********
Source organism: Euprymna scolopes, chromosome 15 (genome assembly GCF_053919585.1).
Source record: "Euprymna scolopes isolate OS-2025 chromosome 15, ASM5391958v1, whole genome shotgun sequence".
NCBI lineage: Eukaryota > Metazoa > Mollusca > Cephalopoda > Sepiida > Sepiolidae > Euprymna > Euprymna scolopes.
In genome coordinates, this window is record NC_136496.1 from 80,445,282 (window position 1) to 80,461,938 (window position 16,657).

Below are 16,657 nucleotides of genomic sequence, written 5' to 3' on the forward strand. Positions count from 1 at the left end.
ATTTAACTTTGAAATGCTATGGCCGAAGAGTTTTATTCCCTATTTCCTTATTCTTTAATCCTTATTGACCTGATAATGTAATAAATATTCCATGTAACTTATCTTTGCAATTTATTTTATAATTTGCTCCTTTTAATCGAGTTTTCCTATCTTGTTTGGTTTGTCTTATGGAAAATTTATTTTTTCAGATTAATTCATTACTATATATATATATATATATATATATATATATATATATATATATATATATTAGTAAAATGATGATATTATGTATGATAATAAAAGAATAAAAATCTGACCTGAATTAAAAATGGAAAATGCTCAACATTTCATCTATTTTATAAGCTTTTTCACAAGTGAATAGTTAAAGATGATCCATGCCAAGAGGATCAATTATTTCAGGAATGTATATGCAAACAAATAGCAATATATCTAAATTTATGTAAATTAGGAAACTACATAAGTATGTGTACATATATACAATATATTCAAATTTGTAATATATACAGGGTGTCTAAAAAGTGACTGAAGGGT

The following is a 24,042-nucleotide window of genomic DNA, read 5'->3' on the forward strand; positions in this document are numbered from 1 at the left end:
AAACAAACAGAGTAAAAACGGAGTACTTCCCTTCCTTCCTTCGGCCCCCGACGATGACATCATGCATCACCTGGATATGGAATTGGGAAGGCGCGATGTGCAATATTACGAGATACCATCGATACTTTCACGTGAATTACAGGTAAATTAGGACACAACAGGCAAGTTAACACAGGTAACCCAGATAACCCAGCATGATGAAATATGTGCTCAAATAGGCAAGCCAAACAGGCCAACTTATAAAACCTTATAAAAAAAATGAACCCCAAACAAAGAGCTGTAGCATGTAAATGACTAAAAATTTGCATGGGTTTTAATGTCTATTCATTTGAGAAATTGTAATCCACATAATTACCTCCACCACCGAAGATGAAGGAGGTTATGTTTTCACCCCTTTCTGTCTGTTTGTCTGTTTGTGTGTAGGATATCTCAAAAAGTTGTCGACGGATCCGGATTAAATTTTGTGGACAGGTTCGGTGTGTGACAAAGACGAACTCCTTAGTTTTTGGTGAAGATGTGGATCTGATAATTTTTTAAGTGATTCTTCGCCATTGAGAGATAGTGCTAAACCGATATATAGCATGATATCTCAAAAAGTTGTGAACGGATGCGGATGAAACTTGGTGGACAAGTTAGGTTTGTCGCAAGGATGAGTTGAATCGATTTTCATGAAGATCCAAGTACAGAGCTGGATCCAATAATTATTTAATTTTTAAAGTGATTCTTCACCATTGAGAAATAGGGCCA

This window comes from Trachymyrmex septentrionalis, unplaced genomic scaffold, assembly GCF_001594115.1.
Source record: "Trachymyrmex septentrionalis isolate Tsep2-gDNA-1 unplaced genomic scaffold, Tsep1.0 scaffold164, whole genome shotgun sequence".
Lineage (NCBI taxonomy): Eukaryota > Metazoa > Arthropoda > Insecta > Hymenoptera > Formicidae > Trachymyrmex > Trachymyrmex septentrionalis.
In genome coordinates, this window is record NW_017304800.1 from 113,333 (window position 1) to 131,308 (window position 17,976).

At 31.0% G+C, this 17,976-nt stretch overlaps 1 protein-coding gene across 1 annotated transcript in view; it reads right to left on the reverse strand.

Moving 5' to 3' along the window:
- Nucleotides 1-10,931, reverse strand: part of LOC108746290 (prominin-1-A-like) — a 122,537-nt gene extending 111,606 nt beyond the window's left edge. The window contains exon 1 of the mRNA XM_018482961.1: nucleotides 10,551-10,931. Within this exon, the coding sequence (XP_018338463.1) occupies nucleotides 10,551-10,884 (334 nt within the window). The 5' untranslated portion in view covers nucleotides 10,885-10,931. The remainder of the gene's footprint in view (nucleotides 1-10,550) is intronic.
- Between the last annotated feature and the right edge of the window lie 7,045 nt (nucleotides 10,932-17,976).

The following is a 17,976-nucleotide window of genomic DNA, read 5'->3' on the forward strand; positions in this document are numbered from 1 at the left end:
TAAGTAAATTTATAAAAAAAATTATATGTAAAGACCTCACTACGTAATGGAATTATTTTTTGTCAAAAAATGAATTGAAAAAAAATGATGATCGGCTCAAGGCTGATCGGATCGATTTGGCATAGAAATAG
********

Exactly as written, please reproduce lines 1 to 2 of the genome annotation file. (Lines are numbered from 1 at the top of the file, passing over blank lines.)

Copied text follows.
Source organism: Euprymna scolopes, chromosome 15 (genome assembly GCF_053919585.1).
Source record: "Euprymna scolopes isolate OS-2025 chromosome 15, ASM5391958v1, whole genome shotgun sequence".